Date
23 November 2017
Kwun Yam (center), called Goddess of Mercy, has a following among soldiers. Netizens have tried to illustrate the idea of "Gun Jam Bing" in western style.
Kwun Yam (center), called Goddess of Mercy, has a following among soldiers. Netizens have tried to illustrate the idea of "Gun Jam Bing" in western style.

New Cantonese dictionary creates buzz. ‘Gun jam bing’, anyone?

A new online Cantonese dictionary ‘words.hk’, which started public testing last month, has included more than 30,000 words as of now, including some trendy phrases such as “Gun jam bing”.

“Gun jam bing” refers to a poor male who enters into a symbiotic relationship with a girl. The person is subservient to the girl and is essentially a slave to her, yet he is not recognized as having any romantic relationship with her, and may not even have a chance to hold hands with her, according to words.hk.

Gun Jam — Kwun Yam in some official Cantonese translation, or Guan Yin in mandarin — is a female god in Buddhism. In the Chinese fictional novel “Journey to the West” that was published in the 16th century, a lot of soldiers, or Bing, completed various difficult tasks for Gun Jam.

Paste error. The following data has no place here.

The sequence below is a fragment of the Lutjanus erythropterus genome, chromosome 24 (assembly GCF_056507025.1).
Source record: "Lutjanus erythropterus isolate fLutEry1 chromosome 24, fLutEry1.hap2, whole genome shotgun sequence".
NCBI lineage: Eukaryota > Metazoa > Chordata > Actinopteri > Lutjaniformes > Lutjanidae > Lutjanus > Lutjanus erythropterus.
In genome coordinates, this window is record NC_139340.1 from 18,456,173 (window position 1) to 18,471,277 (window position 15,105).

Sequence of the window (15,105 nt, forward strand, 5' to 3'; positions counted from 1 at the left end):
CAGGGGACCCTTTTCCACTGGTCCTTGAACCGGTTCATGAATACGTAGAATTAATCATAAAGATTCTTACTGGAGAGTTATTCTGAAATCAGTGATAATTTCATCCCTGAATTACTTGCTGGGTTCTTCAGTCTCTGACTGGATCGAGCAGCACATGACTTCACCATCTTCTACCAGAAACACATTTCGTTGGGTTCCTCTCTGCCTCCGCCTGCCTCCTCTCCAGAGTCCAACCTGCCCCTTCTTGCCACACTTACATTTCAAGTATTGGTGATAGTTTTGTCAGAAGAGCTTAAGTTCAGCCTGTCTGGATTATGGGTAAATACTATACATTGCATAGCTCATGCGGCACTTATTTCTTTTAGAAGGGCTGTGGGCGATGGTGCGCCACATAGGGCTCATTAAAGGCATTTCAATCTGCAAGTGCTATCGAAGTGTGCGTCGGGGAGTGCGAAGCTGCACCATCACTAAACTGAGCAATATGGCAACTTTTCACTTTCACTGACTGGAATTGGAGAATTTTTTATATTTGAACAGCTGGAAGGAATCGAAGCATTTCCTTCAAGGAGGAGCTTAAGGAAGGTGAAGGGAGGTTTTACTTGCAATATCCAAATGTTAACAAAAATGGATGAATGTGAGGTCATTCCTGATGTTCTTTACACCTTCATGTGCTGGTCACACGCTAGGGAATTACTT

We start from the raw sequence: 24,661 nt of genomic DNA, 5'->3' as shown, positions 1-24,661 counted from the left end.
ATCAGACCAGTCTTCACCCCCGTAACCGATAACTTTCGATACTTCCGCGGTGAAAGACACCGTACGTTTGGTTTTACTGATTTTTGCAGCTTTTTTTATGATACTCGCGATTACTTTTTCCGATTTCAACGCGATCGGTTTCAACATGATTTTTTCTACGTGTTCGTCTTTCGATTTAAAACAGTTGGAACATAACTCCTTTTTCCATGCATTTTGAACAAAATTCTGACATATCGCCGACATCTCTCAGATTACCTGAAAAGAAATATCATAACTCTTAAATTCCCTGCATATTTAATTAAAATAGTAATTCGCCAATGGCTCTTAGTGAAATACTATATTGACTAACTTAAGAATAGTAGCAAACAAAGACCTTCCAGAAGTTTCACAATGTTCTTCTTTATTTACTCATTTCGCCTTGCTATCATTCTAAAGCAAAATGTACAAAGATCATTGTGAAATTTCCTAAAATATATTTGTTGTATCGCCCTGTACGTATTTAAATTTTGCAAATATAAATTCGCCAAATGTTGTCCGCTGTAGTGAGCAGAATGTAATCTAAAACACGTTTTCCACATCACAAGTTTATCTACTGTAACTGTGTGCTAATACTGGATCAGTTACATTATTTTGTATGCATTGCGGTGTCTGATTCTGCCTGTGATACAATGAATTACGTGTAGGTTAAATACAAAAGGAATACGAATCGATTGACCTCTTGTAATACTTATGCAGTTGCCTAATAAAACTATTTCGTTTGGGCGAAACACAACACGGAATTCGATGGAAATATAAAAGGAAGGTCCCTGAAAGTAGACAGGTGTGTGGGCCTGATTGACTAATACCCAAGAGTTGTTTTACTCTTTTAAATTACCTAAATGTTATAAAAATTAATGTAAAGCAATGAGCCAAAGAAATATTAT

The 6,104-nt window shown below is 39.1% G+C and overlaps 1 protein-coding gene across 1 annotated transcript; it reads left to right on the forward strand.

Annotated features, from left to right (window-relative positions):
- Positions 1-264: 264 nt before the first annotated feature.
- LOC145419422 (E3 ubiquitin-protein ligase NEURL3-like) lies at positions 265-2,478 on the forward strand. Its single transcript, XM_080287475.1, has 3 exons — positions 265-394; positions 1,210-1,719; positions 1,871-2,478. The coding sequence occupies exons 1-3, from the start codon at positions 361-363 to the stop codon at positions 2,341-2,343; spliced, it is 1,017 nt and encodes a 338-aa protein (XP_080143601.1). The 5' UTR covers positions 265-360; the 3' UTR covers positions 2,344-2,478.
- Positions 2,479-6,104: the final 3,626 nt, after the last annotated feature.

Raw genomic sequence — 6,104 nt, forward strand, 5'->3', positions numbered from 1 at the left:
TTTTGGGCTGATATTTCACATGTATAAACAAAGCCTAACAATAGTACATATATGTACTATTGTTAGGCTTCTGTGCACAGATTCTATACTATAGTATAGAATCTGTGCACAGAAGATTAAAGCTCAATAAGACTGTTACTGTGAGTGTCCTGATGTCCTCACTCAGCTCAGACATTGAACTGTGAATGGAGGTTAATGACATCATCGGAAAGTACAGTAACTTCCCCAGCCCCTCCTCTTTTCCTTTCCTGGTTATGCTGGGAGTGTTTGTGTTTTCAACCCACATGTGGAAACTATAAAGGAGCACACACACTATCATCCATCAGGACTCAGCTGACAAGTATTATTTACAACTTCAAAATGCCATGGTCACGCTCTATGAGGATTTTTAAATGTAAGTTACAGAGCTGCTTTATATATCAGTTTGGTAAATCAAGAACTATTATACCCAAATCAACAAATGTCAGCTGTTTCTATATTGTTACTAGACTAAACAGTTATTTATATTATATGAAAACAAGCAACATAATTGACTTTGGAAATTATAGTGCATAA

More words will be included in the dictionary going forward. The target is 100,000 words, but there is no timeline at the moment, according to a Wednesday report by Metro Daily. On a public testing day last month, netizens posted “Sorry… there is no XXX in the dictionary” messages on its Facebook page when they failed to find some words and phrases in the online tome.

Words.hk is edited by Lau Chaak-ming who began working on the dictionary eight years ago while at university. At that time, he had to abandon it midway as he couldn’t get enough capital to support the operation.

He was encouraged to pick up the unfinished Cantonese dictionary after he was once asked by a primary four student why school teachers speak either Putonghua or English, while parents and school workers speak Cantonese, the report said.

Lau is afraid that Cantonese will become a worker-level language in the future. He noticed that 70 percent of the primary schools and 40 percent of secondary schools in Hong Kong are using Putonghua to teach the Chinese language.

Lau started editing the dictionary again after getting the nod from his previous supervisor who currently works in Singapore. He has recruited some editors on a volunteer basis and also has some paid interns.

“Now we have computers to help edit the dictionary. There is no excuse for not doing it, other than laziness,” the report quoted him as saying.

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